When I was young, sometimes in jest, I would say something outrageous to get a reaction from my mom, Jennie. Most often, after giving me a very shocked look she would wag her finger and tell me not to say things like that because that was bragging. She wanted her children to be humble at heart and with her quiet beauty and strength she epitomized the message that Jesus was showing his disciples about being a servant. He was clear as he offered; “Now that I, your Lord and Teacher, have washed your feet, you also should wash one another’s feet. I have set you an example that you should do as I have done for you. Very truly I tell you, no servant is greater than his master, nor is a messenger greater than the one who sent him” (John 13: 12b-16). Jennie lived her life willing to give love and help anyone she met. In our family, there was always room at the dinner table for a visitor or there was plenty of floor space if someone needed a bed.
This text has been a challenge for me even though it is my belief that the grace offered by Christ is the same grace we are to give others. Because of life experiences, I have struggled to rise above the restraints of abuse and be free to live unburdened by the chains of self-doubt. Thinking about being a servant, on my knees, is a very uncomfortable place for me. I truly want to be the hands and feet of Christ and follow his example to serve as he served. It is easy to understand how seeing Jesus at their feet, had to be a humbling experience for his disciples. Peter was so shocked that he told Jesus that he would never wash his feet. I can see myself in Peter. My instinct would be to tell Jesus to please get up from the dirty floor and let me clean my own feet. I don’t want to see Jesus humbled and on his knees. I have always imagined humility as weakness and vulnerability. But Jesus doesn’t see it that way as he responded to Peter by saying, “Unless I wash you, you have no share in me,” in other words unless Peter and I humble ourselves to serve others, and let me add, to be vulnerable, we cannot be servant as Christ was.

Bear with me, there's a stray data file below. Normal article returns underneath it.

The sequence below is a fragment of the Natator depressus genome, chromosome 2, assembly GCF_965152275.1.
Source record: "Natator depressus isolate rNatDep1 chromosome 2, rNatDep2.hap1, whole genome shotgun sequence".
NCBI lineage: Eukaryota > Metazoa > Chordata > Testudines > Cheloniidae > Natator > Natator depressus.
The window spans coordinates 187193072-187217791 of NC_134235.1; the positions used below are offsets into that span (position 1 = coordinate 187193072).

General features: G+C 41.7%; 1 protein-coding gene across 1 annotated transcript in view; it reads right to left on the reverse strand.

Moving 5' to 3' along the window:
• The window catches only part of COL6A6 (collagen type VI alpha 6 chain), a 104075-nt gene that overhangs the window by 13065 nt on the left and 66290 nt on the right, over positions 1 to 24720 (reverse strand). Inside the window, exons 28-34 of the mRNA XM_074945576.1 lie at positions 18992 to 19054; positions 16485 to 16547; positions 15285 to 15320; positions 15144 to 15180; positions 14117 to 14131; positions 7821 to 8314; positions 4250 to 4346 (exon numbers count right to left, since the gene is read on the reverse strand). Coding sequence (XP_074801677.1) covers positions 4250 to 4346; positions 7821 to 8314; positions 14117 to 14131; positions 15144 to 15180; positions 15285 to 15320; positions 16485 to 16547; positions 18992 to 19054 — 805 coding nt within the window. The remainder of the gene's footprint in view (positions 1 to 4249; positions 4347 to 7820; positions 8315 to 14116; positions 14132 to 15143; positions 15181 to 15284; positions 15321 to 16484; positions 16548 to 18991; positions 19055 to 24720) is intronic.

What the disciples continued to learn was that Jesus was different that any other religious leader. He came to serve and not to be served. He healed the sick in body, mind and spirit; he loved children and showed them they mattered; he listened to the weak and offered living water to the thirsty, and he fed thousands because they were hungry. He did all of this with great love and care unlike anyone the people had ever known. Being on his knees and washing feet did not make him weak but showed us all how we are to treat the least among us. Being a humble servant does not mean we are weak. Jesus was still Jesus when he stood up. He was God’s Son, a teacher and a leader and soon he would die on a cross as a Savior so that we might live. My mom loved Jesus and modeled his message of love and humility. She was strong when we were weak, she was humble yet proud and she gave me love even when she was shocked by my behavior. She followed in the footsteps of her Jesus and went to her knees to wash the feet of many. Yes Jesus, please wash, “not my feet only, but also my hands and head” (Jn 13:9).